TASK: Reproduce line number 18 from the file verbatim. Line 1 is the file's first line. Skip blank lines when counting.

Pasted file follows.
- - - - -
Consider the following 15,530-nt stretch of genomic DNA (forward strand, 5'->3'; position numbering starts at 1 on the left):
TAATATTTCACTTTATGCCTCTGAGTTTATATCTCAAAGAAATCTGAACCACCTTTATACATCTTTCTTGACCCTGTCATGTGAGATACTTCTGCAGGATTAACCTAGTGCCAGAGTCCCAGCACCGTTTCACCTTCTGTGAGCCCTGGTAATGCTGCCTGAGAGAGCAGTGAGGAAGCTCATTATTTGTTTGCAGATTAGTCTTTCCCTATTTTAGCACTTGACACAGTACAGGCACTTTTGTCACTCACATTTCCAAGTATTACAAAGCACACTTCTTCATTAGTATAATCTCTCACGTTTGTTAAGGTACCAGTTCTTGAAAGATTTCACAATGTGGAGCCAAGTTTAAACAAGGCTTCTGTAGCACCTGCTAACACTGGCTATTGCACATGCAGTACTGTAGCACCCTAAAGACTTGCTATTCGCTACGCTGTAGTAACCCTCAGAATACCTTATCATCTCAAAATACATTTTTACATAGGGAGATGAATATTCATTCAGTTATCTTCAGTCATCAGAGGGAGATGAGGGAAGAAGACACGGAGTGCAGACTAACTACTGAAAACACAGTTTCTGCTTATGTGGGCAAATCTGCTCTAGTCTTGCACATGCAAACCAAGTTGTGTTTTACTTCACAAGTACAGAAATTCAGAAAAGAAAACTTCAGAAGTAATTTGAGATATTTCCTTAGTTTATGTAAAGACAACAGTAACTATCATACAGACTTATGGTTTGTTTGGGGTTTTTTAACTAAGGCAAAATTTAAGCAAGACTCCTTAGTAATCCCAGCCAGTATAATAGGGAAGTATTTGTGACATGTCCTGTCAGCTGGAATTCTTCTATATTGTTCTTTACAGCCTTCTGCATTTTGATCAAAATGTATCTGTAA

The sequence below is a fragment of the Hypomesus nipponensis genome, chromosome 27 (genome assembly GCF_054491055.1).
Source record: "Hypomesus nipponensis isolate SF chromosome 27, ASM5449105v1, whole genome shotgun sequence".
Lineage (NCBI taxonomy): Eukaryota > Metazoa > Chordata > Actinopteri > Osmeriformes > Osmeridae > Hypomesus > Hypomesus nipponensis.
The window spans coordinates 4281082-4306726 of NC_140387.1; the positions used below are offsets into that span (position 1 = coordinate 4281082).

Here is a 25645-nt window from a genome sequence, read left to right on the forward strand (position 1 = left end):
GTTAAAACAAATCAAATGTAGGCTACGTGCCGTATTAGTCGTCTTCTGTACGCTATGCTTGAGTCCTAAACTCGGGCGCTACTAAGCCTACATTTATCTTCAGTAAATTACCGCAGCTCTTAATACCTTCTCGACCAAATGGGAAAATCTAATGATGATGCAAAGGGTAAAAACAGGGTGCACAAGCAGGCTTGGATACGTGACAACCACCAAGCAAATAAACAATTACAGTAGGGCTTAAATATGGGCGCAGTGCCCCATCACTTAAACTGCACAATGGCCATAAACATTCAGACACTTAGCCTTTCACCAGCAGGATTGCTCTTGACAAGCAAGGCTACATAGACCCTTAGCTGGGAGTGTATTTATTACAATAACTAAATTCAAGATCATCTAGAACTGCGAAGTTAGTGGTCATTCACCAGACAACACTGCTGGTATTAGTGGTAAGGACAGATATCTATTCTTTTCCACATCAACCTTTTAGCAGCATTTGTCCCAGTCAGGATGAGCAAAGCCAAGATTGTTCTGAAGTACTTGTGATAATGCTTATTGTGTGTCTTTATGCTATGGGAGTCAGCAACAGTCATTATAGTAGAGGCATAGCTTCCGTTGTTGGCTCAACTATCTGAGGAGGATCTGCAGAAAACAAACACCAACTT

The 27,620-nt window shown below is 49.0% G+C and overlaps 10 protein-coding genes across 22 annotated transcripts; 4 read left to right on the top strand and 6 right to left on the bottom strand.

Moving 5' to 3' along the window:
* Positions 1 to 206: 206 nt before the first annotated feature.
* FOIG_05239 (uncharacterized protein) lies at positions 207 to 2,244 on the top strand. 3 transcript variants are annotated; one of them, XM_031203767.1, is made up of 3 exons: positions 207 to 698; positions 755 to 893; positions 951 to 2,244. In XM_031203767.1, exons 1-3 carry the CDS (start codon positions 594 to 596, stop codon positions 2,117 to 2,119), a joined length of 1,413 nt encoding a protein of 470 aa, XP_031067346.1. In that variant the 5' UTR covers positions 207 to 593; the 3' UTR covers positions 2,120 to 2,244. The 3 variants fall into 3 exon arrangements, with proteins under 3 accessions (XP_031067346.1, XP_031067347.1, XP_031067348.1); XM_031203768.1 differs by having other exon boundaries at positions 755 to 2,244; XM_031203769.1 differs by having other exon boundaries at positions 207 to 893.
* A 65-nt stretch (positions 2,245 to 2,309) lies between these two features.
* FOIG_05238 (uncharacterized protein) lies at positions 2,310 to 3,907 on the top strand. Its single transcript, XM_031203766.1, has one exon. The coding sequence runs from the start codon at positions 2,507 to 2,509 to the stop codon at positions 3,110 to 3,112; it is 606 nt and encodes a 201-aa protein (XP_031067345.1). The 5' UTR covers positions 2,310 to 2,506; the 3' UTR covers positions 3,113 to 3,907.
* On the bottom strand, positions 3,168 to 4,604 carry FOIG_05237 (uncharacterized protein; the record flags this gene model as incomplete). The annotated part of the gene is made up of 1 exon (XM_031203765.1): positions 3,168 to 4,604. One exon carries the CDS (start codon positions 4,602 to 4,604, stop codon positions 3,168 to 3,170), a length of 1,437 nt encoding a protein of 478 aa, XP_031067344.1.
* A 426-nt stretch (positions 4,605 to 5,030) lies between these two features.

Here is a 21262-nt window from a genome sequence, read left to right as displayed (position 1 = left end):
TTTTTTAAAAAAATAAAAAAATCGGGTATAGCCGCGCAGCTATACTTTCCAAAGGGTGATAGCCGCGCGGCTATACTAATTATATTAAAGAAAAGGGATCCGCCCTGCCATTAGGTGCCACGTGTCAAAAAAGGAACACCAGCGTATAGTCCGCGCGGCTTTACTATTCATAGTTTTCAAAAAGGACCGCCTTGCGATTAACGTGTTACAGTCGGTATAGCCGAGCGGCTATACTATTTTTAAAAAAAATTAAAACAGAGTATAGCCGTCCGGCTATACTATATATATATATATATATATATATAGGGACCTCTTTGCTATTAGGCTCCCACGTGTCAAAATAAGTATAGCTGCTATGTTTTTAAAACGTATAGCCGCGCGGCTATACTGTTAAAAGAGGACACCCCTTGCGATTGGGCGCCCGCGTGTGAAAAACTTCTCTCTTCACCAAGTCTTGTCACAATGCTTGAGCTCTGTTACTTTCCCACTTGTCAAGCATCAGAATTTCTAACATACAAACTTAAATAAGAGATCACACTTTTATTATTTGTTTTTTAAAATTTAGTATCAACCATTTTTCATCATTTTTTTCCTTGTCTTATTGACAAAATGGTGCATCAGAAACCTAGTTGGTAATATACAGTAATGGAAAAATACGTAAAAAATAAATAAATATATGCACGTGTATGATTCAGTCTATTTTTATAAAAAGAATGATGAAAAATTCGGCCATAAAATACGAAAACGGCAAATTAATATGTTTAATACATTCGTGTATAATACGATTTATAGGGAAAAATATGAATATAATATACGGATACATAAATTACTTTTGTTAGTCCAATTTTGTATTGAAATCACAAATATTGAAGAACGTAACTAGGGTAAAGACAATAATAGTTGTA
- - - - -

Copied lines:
TTTTTTAAAAAAATAAAAAAATCGGGTATAGCCGCGCAGCTATACTTTCCAAAGGGTGATAGCCGCGCGGCTATACTAATTATATTAAAGAAAAGGGATCCGCCCTGCCATTAGGTGCCACGTGTCAAAAAAGGAACACCAGCGTATAGTCCGCGCGGCTTTACTATTCATAGTTTTCAAAAAGGACCGCCTTGCGATTAACGTGTTACAGTCGGTATAGCCGAGCGGCTATACTATTTTTAAAAAAAATTAAAACAGAGTATAGCCGTCCGGCTATACTATATATATATATATATATATATATAGGGACCTCTTTGCTATTAGGCTCCCACGTGTCAAAATAAGTATAGCTGCTATGTTTTTAAAACGTATAGCCGCGCGGCTATACTGTTAAAAGAGGACACCCCTTGCGATTGGGCGCCCGCGTGTGAAAAACTTCTCTCTTCACCAAGTCTTGTCACAATGCTTGAGCTCTGTTACTTTCCCACTTGTCAAGCATCAGAATTTCTAACATACAAACTTAAATAAGAGATCACACTTTTATTATTTGTTTTTTAAAATTTAGTATCAACCATTTTTCATCATTTTTTTCCTTGTCTTATTGACAAAATGGTGCATCAGAAACCTAGTTGGTAATATACAGTAATGGAAAAATACGTAAAAAATAAATAAATATATGCACGTGTATGATTCAGTCTATTTTTATAAAAAGAATGATGAAAAATTCGGCCATAAAATACGAAAACGGCAAATTAATATGTTTAATACATTCGTGTATAATACGATTTATAGGGAAAAATATGAATATAATATACGGATACATAAATTACTTTTGTTAGTCCAATTTTGTATTGAAATCACAAATATTGAAGAACGTAACTAGGGTAAAGACAATAATAGTTGTA